Our environment, our communities and our economy are all threatened by climate change, making it more imperative than ever to develop critical mineral resources to support clean energy growth in Canada. These resources can and must be developed in a way that creates good jobs, is sustainable and environmentally responsible, and works in partnership with Indigenous Peoples and respects their rights.
The James Bay Lithium Mine Project is located about 100 kilometres east of James Bay and the Eastmain Cree Community in Quebec, and will produce lithium which is a key ingredient of clean technology like electric vehicle batteries and solar panels. The project will also create hundreds of local jobs and local economic growth.
The James Bay project has been subject to a thorough review process conducted by a Joint Assessment Committee consisting of representatives from the Impact Assessment Agency of Canada (the Agency) and the Cree Nation Government. Based on the Environmental Assessment Report, the Minister of Environment and Climate Change, the Honourable Steven Guilbeault, has determined that the project’s environmental mitigation measures provide a sustainable path for the project to proceed.
The project may now proceed, subject to oversight throughout its lifecycle. In his Decision Statement, the Minister sets out legally-binding conditions Galaxy Lithium (Canada) Inc. (the proponent) must comply with throughout the life of the project. These 271 conditions include measures to protect fish and fish habitat, migratory birds and birds at risk, wetlands, woodland caribou, bats at risk, Cree health and the current use of lands and resources for traditional purposes by the Crees.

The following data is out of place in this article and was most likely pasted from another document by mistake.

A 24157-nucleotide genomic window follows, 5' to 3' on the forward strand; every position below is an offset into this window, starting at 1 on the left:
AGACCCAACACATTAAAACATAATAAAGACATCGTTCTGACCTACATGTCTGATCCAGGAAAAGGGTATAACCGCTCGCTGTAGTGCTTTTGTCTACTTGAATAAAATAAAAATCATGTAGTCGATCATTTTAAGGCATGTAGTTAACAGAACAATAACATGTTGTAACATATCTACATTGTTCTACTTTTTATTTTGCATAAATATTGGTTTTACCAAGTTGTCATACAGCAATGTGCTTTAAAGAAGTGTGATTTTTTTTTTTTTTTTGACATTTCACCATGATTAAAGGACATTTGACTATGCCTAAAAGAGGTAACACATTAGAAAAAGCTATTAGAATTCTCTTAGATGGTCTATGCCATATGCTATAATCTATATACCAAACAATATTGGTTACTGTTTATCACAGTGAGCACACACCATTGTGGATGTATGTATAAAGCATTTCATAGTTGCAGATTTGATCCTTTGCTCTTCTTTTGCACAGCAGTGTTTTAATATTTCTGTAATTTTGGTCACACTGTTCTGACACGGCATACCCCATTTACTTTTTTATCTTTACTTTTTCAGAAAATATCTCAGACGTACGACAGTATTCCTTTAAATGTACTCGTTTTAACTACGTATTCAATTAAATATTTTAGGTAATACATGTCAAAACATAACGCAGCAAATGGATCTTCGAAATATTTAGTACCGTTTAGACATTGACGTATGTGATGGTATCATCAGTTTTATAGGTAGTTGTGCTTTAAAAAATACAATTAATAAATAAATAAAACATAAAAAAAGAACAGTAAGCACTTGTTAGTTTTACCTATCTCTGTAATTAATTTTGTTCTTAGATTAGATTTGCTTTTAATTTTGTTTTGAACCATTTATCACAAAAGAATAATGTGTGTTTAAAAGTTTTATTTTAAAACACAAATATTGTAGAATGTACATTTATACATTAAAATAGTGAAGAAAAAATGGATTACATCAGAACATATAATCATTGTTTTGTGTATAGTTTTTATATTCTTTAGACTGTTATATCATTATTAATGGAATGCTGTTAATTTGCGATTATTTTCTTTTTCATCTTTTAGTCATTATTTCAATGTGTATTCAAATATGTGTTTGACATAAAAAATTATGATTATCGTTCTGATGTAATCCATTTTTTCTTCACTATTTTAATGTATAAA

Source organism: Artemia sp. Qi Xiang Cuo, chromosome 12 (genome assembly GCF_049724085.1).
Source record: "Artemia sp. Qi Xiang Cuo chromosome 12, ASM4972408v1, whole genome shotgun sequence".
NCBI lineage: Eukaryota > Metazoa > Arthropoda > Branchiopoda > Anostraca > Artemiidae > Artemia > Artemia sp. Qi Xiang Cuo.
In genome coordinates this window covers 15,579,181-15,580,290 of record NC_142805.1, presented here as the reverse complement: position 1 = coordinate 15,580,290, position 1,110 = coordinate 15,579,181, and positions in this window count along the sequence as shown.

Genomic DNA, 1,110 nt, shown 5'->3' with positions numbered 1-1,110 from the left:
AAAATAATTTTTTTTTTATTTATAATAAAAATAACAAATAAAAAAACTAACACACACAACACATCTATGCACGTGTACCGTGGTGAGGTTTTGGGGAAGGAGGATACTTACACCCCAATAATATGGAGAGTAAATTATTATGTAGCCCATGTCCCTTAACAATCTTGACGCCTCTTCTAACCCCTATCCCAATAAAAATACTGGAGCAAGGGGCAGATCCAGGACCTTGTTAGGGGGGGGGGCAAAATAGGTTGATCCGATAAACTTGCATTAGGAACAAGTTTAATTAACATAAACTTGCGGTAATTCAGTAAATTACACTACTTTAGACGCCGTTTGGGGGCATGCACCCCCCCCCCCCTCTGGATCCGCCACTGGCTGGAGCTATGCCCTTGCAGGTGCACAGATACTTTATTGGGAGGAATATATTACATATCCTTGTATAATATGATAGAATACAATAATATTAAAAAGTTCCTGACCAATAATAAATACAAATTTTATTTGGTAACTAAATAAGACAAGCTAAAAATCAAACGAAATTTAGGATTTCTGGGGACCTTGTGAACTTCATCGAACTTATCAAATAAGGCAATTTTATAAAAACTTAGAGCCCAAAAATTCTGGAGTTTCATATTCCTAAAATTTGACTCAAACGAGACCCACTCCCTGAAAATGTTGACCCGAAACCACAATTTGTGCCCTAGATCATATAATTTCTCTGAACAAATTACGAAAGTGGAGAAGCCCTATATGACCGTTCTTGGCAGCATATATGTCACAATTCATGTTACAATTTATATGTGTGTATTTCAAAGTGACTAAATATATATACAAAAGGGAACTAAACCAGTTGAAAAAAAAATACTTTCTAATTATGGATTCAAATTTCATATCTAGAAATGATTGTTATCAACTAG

For example, to protect the health of the Cree Nations, the proponent must develop a program to ensure the traditional food source of their communities remains safe for consumption. The proponent must monitor the quality of meat sourced from local game, including collecting samples and testing at least every five years. The program would be developed in collaboration with the Cree Nations, the Cree Nation Government, the local tallyman (trap line manager) and the Cree Board of Health and Social Services of James Bay.
The unique nature of the Joint Assessment Committee, which facilitated day-to-day collaboration with the Cree Nation Government, and the extensive consultations with Cree Nations during the environmental assessment demonstrate the Government of Canada’s on-going commitment to reconciliation with Indigenous Peoples.
The Government of Canada would like to thank all participants for their invaluable comments received throughout the environmental assessment process, as well as all the robust scientific advice received from various experts.
The proponent can now proceed with obtaining any other necessary permits and authorizations from federal departments as well as from the Government of Quebec.